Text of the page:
Shamelessness, “pride,” and contractual obligations are apparently what prompted the show to go on at the 151st annual NRA convention in Houston this Friday, despite having lost 21 lives — 19 of them children — just days prior in Uvalde, Texas. After cries demanding the cancellation of the event earlier in the week to no avail, organizers and activists gathered across the street from the George R. Brown Convention Center on Friday to protest. Co-led by Black Lives Matter Houston, Fiel Houston, Indivisible Houston, and the Harris County Democratic Party, speakers continued to ask that the convention be shut down, for stricter gun control laws, and for politicians to speak up.
“If there’s someone who is scared, and mumbling, and afraid to stand for these children and their teachers and schools about gun safety, you should know and vote them out,” Rep. Sheila Jackson Lee, D-Texas said as she addressed the crowd.
Jackson Lee has been attempting to pass gun control legislation for more than 20 years. In 1999, she served on a congressional task force after the deadly shooting at Columbine High School in Colorado. Prior to the convention, she also called for former president Donald Trump to cancel his own visit as other politicians had done.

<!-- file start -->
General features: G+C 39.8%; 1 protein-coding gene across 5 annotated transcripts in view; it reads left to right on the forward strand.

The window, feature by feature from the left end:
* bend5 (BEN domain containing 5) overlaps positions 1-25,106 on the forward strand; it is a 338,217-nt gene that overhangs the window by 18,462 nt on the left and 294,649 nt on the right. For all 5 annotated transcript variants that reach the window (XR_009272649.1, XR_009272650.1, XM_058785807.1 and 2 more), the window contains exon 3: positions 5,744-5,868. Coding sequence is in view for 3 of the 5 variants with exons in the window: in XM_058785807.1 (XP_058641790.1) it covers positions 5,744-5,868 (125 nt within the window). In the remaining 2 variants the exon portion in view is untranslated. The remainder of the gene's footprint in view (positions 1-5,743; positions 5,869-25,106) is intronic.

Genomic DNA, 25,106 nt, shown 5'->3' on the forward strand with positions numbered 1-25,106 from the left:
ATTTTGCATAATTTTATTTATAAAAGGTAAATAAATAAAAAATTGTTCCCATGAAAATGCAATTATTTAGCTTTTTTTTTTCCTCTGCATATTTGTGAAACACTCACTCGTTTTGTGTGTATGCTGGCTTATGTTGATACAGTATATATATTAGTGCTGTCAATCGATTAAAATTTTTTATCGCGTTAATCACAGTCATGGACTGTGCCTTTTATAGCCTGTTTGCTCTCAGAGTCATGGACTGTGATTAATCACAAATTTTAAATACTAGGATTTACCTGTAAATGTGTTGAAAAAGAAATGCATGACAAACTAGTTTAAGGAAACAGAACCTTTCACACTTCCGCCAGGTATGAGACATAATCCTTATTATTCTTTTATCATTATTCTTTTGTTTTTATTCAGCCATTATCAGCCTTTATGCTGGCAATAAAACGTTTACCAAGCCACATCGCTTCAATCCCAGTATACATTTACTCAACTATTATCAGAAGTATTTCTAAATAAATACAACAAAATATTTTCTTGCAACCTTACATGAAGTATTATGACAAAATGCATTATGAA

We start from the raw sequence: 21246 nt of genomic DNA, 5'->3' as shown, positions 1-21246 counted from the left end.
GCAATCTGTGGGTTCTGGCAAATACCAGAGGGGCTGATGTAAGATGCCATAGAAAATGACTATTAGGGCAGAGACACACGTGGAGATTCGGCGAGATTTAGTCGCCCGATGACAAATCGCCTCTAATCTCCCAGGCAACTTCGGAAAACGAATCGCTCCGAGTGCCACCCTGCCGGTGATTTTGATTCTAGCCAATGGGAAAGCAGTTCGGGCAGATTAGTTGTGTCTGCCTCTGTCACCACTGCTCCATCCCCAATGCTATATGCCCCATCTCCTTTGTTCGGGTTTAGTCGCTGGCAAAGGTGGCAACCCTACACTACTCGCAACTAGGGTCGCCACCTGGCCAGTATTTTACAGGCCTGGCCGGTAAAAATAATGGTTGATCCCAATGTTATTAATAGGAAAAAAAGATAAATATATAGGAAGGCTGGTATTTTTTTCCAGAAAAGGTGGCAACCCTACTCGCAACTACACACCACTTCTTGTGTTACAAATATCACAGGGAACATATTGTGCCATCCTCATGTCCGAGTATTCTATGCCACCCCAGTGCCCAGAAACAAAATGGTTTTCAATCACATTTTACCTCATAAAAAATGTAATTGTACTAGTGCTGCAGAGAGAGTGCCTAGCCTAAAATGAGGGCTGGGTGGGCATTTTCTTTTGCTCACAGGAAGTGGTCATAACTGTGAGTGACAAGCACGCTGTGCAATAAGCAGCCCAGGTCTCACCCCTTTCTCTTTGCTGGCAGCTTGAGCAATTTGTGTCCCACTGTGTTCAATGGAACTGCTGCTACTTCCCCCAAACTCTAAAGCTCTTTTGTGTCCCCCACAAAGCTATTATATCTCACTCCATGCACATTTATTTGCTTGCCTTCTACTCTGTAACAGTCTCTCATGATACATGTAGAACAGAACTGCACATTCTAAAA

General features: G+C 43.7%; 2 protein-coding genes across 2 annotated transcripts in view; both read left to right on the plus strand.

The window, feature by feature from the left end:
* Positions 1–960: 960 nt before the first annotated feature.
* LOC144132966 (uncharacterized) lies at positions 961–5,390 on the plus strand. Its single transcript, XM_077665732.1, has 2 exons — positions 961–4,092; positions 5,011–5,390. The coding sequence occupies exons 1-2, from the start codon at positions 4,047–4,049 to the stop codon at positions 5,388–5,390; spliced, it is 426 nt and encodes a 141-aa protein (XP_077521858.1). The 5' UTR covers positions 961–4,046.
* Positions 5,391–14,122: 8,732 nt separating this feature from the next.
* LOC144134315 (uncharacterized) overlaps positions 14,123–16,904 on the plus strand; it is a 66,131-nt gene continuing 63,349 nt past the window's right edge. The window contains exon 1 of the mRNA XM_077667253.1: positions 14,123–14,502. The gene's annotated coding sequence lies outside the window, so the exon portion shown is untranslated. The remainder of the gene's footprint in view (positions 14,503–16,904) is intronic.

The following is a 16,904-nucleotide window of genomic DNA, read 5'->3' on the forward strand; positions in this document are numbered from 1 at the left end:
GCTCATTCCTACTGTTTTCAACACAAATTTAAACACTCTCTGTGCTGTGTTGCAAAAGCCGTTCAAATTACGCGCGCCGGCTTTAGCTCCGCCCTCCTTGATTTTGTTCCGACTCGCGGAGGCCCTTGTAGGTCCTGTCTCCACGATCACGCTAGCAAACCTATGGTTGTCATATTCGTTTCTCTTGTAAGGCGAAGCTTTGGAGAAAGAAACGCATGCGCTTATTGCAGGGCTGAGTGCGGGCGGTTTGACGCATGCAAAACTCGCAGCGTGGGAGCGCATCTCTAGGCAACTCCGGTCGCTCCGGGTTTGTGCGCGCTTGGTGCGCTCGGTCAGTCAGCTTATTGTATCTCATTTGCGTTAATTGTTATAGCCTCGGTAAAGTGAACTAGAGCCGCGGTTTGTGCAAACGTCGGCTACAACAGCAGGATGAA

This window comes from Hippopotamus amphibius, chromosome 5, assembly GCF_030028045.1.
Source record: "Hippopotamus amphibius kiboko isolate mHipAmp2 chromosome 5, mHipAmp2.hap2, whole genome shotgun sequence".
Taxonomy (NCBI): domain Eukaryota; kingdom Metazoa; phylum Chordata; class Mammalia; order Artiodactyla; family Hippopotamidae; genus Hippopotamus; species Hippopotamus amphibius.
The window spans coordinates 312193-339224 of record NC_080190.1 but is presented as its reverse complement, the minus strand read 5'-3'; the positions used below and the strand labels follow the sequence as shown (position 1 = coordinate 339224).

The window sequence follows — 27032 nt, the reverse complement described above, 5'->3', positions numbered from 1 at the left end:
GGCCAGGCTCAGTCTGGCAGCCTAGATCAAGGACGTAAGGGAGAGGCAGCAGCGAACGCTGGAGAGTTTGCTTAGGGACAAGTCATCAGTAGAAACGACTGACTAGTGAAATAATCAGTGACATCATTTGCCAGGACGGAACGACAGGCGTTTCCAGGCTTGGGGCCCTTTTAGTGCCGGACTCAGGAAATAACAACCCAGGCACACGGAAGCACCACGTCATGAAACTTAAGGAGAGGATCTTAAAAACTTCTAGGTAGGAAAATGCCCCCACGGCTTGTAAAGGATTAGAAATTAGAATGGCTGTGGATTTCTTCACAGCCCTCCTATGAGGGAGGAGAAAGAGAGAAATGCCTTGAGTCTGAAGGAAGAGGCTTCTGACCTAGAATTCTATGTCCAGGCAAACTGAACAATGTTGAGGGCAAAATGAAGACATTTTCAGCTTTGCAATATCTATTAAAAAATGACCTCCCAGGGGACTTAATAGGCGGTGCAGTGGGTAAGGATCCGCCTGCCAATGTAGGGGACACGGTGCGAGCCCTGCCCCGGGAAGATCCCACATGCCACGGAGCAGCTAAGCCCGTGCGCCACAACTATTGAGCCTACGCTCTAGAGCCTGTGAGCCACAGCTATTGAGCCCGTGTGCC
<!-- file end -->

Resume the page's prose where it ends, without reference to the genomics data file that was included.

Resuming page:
“Unlike some, I didn’t disappoint you by not showing up,” Trump said as he took the stage on Friday.
Chas Moore, head of the Austin Justice Coalition, a nonprofit focused on addressing racial and social injustices, was also in attendance at the protest. He spoke on the prevalence of gun violence in communities of color.
“This happens everyday far more often in Black and brown communities,” Moore told NBC News. He also called out “armchair activists,” people he describes as those out just to take a picture and post for social media.
“You want to be in the community, that’s great,” Moore said. “But like, don’t chalk it up to you actually doing something. Because like, that’s also another reason why we keep having these cycles.”
On Instagram, the Houston BLM chapter condemned the NRA leadership forum saying that everyone speaking at the event has “blood on their hands.”
While Houston mayor Sylvester Turner extended his condolences following the massacre of the Uvaldian children, he said that the city would not be canceling the event due to legal issues.
“The greater question is why are elected officials speaking there, and what message does that send,” Turner said. “You can’t pray and send condolences on one day and go and champion guns on the next.”
The convention is scheduled to run through Sunday, and follows the loss of 21 souls in Uvalde, Texas, 10 in Buffalo, New York, and countless others across the country.